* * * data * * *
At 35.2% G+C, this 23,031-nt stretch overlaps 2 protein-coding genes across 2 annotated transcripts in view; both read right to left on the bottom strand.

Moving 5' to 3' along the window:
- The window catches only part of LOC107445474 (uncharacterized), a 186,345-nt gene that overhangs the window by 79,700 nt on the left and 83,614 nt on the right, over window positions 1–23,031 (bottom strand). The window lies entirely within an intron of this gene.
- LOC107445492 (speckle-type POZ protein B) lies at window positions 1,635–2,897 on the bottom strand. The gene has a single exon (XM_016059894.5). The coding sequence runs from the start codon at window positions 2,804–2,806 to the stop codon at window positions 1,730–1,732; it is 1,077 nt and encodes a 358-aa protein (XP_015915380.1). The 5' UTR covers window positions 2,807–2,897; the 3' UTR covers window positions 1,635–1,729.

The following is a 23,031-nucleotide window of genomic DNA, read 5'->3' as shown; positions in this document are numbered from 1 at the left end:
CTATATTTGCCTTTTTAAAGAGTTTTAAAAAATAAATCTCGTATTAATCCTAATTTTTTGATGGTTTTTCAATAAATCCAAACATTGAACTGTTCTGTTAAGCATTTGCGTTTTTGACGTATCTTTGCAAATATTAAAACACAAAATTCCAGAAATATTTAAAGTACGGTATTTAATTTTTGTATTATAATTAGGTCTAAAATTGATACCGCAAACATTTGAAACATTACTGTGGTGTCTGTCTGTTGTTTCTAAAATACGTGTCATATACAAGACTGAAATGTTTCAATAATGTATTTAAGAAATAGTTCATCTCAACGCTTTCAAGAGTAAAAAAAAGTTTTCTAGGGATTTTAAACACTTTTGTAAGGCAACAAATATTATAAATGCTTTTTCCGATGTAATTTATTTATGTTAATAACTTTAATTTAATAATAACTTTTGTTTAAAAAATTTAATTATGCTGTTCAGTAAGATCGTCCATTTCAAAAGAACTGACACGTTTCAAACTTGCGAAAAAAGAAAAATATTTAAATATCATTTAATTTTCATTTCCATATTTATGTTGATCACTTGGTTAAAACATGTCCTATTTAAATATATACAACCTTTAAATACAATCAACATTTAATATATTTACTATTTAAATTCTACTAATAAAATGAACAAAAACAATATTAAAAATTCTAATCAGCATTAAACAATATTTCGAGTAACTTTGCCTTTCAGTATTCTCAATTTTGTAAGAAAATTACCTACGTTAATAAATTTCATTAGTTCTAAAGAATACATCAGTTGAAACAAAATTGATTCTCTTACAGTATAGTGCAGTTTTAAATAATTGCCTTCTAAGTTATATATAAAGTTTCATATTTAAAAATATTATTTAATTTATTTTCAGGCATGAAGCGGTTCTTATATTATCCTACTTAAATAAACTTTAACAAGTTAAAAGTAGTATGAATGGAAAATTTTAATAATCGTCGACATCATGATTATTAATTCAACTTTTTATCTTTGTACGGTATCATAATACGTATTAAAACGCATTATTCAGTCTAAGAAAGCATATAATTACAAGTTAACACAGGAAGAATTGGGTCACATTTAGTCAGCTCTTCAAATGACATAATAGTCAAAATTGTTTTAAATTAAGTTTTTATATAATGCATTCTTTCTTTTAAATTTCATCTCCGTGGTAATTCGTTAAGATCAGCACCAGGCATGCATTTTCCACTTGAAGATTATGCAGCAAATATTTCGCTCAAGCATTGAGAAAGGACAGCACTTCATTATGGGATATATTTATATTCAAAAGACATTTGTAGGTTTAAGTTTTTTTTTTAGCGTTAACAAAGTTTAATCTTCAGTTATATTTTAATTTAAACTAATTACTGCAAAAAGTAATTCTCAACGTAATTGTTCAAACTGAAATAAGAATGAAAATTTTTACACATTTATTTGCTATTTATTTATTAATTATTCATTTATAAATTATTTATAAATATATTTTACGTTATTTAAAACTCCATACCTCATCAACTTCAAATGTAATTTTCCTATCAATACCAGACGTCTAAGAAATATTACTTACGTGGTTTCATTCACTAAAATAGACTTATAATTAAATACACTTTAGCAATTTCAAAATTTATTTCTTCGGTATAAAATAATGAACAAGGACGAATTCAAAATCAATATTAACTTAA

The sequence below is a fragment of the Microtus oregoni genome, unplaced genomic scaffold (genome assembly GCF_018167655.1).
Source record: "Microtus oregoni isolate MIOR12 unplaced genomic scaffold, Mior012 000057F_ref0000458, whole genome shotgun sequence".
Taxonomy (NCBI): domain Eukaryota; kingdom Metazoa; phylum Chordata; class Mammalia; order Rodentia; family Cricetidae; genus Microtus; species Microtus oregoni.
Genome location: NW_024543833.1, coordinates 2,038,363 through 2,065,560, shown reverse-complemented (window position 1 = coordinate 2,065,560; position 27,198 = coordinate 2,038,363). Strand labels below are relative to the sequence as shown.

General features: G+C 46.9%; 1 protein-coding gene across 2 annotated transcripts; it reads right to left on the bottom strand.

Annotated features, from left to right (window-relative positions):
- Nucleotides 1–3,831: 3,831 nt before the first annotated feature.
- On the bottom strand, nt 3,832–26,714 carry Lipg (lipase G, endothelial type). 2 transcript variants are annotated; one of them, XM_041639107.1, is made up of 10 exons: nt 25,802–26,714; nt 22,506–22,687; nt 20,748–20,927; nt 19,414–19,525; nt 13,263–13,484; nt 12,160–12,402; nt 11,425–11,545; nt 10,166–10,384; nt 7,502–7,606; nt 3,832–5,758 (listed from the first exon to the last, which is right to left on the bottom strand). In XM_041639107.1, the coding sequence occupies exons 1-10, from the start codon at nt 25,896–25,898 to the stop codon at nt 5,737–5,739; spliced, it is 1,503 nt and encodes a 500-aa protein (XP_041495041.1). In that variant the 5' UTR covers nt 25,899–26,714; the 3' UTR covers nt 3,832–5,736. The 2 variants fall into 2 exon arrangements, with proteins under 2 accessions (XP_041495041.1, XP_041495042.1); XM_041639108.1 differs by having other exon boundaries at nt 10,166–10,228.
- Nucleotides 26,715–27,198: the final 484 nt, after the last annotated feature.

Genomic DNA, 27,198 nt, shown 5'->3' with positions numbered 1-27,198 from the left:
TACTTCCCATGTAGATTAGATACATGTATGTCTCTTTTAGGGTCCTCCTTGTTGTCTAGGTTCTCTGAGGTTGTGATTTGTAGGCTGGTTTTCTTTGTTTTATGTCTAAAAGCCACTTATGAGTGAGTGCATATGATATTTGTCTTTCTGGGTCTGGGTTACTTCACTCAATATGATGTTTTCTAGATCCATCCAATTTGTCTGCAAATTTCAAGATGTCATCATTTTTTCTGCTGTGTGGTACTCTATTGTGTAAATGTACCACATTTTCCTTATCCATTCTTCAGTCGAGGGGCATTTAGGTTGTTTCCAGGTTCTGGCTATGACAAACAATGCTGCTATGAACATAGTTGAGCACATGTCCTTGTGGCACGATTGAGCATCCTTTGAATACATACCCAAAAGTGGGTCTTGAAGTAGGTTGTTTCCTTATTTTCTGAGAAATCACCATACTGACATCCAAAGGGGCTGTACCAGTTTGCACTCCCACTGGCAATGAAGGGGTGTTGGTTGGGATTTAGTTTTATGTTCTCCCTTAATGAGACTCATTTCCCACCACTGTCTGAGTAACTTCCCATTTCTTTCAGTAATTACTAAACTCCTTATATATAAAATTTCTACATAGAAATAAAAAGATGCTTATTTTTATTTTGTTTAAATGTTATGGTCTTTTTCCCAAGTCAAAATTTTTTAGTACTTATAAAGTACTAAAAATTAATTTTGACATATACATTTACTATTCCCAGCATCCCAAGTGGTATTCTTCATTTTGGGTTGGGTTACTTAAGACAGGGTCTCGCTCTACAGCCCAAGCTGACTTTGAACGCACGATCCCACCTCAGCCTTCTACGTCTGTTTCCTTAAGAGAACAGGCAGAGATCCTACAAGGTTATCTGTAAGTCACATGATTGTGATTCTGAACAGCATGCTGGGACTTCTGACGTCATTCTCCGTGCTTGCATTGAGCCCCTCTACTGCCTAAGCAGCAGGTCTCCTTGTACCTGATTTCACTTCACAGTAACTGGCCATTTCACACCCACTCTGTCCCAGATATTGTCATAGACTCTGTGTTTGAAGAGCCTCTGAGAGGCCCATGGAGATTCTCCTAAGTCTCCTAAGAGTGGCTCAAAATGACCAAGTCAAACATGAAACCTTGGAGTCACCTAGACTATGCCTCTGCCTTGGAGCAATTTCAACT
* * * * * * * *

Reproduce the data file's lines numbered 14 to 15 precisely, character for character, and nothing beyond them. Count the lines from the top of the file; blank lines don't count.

- On the bottom strand, nt 3,832–26,714 carry Lipg (lipase G, endothelial type). 2 transcript variants are annotated; one of them, XM_041639107.1, is made up of 10 exons: nt 25,802–26,714; nt 22,506–22,687; nt 20,748–20,927; nt 19,414–19,525; nt 13,263–13,484; nt 12,160–12,402; nt 11,425–11,545; nt 10,166–10,384; nt 7,502–7,606; nt 3,832–5,758 (listed from the first exon to the last, which is right to left on the bottom strand). In XM_041639107.1, the coding sequence occupies exons 1-10, from the start codon at nt 25,896–25,898 to the stop codon at nt 5,737–5,739; spliced, it is 1,503 nt and encodes a 500-aa protein (XP_041495041.1). In that variant the 5' UTR covers nt 25,899–26,714; the 3' UTR covers nt 3,832–5,736. The 2 variants fall into 2 exon arrangements, with proteins under 2 accessions (XP_041495041.1, XP_041495042.1); XM_041639108.1 differs by having other exon boundaries at nt 10,166–10,228.
- Nucleotides 26,715–27,198: the final 484 nt, after the last annotated feature.